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Chip Amps Amplifiers based on integrated circuits

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Old 8th February 2005, 06:29 PM   #1
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Default My subwoofer Crossover & LT

Would you guys be able to look over my circuit design and tell me if it's ok.

The circuit consists of an input buffer, Linkwitz transform and two 2nd order LPF's, the second of which can be bypassed.

Subsonic filtering was considered when I chose C1 and C10. Each gives me a cutoff freq of about 8 or 9hz so I should be 6db down at that point right? (this of course assumes a 10k input impedance on my sub amp)

The switch would be a DPDT and for the pots I will try to find a single 4 ganged pot to control both filters.

Should I also include small caps on the power leads of the opamps? If so, what value?

Also, what opamps should I use?
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Old 8th February 2005, 06:37 PM   #2
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Really great design there. Very much like what I do myself The supply decoupling caps depend on the impedance of the supply and the inductance (read length) of the wires. 100nF seems like a workable value for most small circuits.

As for the op-amps, TL07x series or OPA134 series are good and not too expensive.
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Old 8th February 2005, 06:39 PM   #3
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I should add that for the linkwitz transform i used:

F0=40
Q0=.61

F1=25
Q1=.61

F0 and Q0 were only derived using WinISD and I plan to measure the actual response later on to be sure of these values.... If I'm off by too much I can just change the component values for the LT.
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Old 9th February 2005, 01:48 AM   #4
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Should I use a regulated power supply for this circuit? My guess is yes.

I have a 24 VCT traffo . If I go regulated do I just get +12V and - 12V regulators? or should I separate the secondaries and use 2 +12V regulators? Which way is preferable? Because I have heard people talk about separating the secondaries before and I can get at them easily enough.
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Old 9th February 2005, 07:06 AM   #5
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You do not have to use a regulated PSU for this circuit as it is low frequency, so as long as you have reasonable smoothing on your unregulated supply it will be fine. However, you will need to use a transformer of something like 12-0-12 or you will blow up your op-amps.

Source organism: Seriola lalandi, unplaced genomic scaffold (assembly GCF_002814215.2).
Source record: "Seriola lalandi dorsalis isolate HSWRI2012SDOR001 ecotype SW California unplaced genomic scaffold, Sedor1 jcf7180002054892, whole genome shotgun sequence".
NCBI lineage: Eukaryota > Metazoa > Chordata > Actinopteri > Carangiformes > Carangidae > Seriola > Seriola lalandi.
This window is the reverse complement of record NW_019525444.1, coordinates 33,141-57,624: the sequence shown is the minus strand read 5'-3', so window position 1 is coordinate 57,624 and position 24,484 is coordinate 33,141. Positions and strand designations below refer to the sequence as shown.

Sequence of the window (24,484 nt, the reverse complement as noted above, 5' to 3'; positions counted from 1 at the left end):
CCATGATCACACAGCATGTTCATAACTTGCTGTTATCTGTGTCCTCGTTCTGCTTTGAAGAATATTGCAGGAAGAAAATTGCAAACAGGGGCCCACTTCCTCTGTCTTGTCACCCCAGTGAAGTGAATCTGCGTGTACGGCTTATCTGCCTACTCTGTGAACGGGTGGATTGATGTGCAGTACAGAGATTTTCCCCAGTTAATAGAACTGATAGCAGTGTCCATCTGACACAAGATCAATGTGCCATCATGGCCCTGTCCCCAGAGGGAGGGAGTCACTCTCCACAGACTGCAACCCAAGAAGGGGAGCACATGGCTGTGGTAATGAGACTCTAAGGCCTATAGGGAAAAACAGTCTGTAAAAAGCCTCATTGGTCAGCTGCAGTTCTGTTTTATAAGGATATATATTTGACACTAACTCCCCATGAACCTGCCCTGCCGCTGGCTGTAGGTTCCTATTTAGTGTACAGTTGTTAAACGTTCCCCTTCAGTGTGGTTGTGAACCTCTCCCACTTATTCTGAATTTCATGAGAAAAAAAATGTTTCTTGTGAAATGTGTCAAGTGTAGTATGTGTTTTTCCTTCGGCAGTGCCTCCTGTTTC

If you want to use a regulated PSU you should use 15 V regulators or LM317/337 set to 17 V. If you want to just use positive regulators for both rails you must have a transformer with totally separate secondaries. The only advantage with this setup is that you can achieve theoretically identical rail voltages. In practice though this won't happen due to component tolderances so will be no better than +/- regs, and the difference is irrelevant as you have couoling caps in your circuit anyway.
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Old 9th February 2005, 03:01 PM   #6
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I managed to find almost everything I need lying around in spare parts. The only thing I don't have are the opamps mentioned earlier. I do have TL082's though. They are low noise bifet similar to the 072's... would they work ok?

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Old 9th February 2005, 03:17 PM   #7
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Yes, they would be OK in this aplication. They are just a more general purpose version.
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Old 9th February 2005, 07:59 PM   #8
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For the 2nd LPF section, if the switch is bypassing it there is no DC path to the non-inverting input. What's gonna happen if I have the switch set to bypass (2nd order) and I change it to 4th order with my sub amp on? I am thinking it could make a pretty big thump.

Edit: Also, my transformer is rated at 12-0-12 but with no load it's 14-0-14 so I'll be getting slightly over +/- 19VDC after the rectifier. The chips are rated for +/- 18V. Do you think it will be a problem?
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Old 9th February 2005, 09:51 PM   #9
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Ah, I didn't get the switching part when I gave it a quick look over. It may thump. What I do is just drive both buffers all the time and use just a single changeover switch to choose the output between connecting to the 2nd-order point or the 4th-order point.

You may have a voltage problem. Build it with some chip sockets and measure the voltage on the rails when in use. Keep an eye on the temperature of the chips. If it's more than 18V and you may fear chip damage you can just put some new ones in and add some extra diodes into the supply to drop some voltage.
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Old 10th February 2005, 03:10 AM   #10
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Just use some sockets for the op-amps, then you can switch out and compare different ones if you would like.

I would personally go with TL072s.

btw Im assuming you know how to connect those pots right? (wiper to left or right side, depending on what its function is).

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